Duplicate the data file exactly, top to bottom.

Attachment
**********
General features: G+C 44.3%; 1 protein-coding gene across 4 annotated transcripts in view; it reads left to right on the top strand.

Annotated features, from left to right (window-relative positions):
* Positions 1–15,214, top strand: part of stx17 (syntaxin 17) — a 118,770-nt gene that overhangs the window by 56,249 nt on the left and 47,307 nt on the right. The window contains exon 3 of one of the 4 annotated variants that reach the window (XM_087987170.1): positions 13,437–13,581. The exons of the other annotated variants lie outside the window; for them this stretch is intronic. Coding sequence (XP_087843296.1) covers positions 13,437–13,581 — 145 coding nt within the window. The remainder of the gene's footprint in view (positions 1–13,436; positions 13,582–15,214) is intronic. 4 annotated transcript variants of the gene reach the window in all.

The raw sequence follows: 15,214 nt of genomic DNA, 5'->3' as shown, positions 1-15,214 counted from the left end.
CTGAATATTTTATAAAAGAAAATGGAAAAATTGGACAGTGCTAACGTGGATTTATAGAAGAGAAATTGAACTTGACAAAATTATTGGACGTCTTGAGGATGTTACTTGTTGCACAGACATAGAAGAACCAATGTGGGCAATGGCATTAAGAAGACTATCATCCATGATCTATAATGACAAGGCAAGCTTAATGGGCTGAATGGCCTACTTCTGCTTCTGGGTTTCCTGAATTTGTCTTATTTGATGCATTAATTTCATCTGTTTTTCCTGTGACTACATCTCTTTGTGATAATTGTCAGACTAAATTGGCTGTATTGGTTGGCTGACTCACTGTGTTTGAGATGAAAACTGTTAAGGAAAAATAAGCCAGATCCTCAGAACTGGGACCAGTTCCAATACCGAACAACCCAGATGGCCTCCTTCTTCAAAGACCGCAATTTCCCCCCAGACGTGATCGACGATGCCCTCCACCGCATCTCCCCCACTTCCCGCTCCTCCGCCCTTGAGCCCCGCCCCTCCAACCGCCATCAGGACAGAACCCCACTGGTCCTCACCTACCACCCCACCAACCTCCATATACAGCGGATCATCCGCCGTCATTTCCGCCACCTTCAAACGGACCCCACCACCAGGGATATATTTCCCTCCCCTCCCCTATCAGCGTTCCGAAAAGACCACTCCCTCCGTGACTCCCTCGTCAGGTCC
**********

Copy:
General features: G+C 44.3%; 1 protein-coding gene across 4 annotated transcripts in view; it reads left to right on the top strand.

Annotated features, from left to right (window-relative positions):
* Positions 1–15,214, top strand: part of stx17 (syntaxin 17) — a 118,770-nt gene that overhangs the window by 56,249 nt on the left and 47,307 nt on the right. The window contains exon 3 of one of the 4 annotated variants that reach the window (XM_087987170.1): positions 13,437–13,581. The exons of the other annotated variants lie outside the window; for them this stretch is intronic. Coding sequence (XP_087843296.1) covers positions 13,437–13,581 — 145 coding nt within the window. The remainder of the gene's footprint in view (positions 1–13,436; positions 13,582–15,214) is intronic. 4 annotated transcript variants of the gene reach the window in all.

The raw sequence follows: 15,214 nt of genomic DNA, 5'->3' as shown, positions 1-15,214 counted from the left end.
CTGAATATTTTATAAAAGAAAATGGAAAAATTGGACAGTGCTAACGTGGATTTATAGAAGAGAAATTGAACTTGACAAAATTATTGGACGTCTTGAGGATGTTACTTGTTGCACAGACATAGAAGAACCAATGTGGGCAATGGCATTAAGAAGACTATCATCCATGATCTATAATGACAAGGCAAGCTTAATGGGCTGAATGGCCTACTTCTGCTTCTGGGTTTCCTGAATTTGTCTTATTTGATGCATTAATTTCATCTGTTTTTCCTGTGACTACATCTCTTTGTGATAATTGTCAGACTAAATTGGCTGTATTGGTTGGCTGACTCACTGTGTTTGAGATGAAAACTGTTAAGGAAAAATAAGCCAGATCCTCAGAACTGGGACCAGTTCCAATACCGAACAACCCAGATGGCCTCCTTCTTCAAAGACCGCAATTTCCCCCCAGACGTGATCGACGATGCCCTCCACCGCATCTCCCCCACTTCCCGCTCCTCCGCCCTTGAGCCCCGCCCCTCCAACCGCCATCAGGACAGAACCCCACTGGTCCTCACCTACCACCCCACCAACCTCCATATACAGCGGATCATCCGCCGTCATTTCCGCCACCTTCAAACGGACCCCACCACCAGGGATATATTTCCCTCCCCTCCCCTATCAGCGTTCCGAAAAGACCACTCCCTCCGTGACTCCCTCGTCAGGTCC